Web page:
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Oil prices were relatively flat in the early rounds of trading Tuesday as market watchers pulled back the curtain on momentum for supply and demand.
Crude oil prices rallied Monday, following a brief dip below $40 per barrel last week, after Qatari Energy Minister and President of the Organization of Petroleum Exporting Countries Mohammed bin Saleh al-Sada said the 14-member group would hold an extraordinary meeting in late September to consider the status of the market.
According to him, demand for energy products was expected to surge in the latter half of the year, while supplies would come under pressure because of weak sector activity.
A note produced by Morgan Stanley said gains since the drop below $40 may have resulted in a false sense of optimism in the energy market.
“Greater headwinds lay ahead, especially for crude oil,” the emailed report read.
Oil prices moved slightly higher at the start of trading in New York. The price for Brent crude oil was up 0.2 percent to open at $45.48 per barrel. West Texas Intermediate, the U.S. benchmark price for oil, was up 0.6 percent to $43.27 per barrel early Tuesday.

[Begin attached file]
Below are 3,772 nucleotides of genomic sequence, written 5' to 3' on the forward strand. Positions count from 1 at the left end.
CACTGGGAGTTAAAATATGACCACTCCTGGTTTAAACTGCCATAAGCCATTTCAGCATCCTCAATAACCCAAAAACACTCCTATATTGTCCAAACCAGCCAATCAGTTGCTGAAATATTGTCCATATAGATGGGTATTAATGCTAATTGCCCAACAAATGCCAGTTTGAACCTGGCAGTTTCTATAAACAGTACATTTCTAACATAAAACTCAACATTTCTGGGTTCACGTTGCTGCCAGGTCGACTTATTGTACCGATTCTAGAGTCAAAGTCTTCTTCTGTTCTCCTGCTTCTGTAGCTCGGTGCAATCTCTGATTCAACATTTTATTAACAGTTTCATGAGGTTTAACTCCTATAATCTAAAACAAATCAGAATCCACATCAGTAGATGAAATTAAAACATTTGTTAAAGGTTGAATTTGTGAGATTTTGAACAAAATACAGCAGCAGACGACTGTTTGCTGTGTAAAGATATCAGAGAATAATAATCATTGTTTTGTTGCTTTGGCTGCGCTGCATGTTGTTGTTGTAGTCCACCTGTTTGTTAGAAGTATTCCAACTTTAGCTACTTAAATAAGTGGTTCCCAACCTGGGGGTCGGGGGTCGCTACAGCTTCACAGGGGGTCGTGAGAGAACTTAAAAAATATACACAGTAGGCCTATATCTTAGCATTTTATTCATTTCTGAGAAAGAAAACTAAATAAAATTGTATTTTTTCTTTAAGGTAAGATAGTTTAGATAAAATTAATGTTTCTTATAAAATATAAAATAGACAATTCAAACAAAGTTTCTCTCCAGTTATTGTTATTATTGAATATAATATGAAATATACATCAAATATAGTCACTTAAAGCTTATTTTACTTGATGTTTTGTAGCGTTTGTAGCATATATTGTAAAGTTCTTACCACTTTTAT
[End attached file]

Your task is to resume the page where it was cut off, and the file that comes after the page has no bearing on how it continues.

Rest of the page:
OPEC’s president said the market was moving toward balance. A survey from its 14 members by S&P Global Platts found net production of 33.1 million barrels per day was a 1.2 percent increase from June and the highest level at least since February, a month that saw crude oil prices drop below $30 per barrel.
Generally speaking, a report from the International Energy Agency found net energy production is increasing more than energy use.
Morgan Stanley data show the price for Brent crude oil likely peaked during the second quarter and should taper off to average $40 per barrel by the fourth quarter. Brent at $50 is expected by second quarter 2017.